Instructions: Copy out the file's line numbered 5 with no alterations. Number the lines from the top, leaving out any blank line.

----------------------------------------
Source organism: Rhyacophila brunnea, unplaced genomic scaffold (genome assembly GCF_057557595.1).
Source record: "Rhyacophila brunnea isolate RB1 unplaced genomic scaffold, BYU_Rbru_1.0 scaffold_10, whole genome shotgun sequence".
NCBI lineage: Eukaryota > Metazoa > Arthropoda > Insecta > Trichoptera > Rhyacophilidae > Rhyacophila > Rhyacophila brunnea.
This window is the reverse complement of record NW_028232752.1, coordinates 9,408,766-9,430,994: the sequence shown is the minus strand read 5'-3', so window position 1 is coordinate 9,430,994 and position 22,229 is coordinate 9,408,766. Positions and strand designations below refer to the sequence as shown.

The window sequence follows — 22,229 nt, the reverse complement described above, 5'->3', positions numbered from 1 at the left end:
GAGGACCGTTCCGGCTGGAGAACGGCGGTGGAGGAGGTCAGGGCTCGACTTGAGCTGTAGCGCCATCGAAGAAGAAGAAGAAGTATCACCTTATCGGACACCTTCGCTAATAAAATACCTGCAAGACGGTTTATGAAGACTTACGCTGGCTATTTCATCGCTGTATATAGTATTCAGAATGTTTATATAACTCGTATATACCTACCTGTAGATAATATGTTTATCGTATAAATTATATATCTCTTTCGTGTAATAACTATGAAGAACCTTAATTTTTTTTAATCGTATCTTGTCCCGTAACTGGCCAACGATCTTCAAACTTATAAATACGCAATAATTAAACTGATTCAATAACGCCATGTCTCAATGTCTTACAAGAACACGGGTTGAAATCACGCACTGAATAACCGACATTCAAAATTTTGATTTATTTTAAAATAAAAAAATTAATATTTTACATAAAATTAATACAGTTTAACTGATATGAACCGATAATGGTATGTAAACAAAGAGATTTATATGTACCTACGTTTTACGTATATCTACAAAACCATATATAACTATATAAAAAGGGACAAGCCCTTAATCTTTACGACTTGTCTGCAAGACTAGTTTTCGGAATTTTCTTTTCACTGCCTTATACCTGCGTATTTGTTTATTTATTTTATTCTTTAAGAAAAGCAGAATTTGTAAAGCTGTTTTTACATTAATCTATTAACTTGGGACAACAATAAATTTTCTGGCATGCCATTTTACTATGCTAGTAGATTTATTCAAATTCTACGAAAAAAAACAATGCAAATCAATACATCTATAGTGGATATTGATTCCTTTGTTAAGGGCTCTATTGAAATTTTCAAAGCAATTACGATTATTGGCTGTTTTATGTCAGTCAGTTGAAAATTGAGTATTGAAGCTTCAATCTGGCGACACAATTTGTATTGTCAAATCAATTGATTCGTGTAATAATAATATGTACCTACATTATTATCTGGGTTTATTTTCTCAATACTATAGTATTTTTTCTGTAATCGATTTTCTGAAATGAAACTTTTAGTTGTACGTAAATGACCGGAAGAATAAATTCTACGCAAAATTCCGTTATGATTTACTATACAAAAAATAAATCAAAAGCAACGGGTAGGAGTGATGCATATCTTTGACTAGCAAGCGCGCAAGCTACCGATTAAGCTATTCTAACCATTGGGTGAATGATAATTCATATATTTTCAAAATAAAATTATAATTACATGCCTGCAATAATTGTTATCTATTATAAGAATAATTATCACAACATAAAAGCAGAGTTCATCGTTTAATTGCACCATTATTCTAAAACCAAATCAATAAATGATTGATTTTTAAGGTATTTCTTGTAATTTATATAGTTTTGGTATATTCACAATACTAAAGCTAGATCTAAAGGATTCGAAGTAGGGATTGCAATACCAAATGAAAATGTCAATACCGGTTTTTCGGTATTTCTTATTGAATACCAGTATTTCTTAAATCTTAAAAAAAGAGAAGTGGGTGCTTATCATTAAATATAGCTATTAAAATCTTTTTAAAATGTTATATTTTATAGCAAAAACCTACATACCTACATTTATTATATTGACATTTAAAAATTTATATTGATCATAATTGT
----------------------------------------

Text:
The window sequence follows — 22,229 nt, the reverse complement described above, 5'->3', positions numbered from 1 at the left end: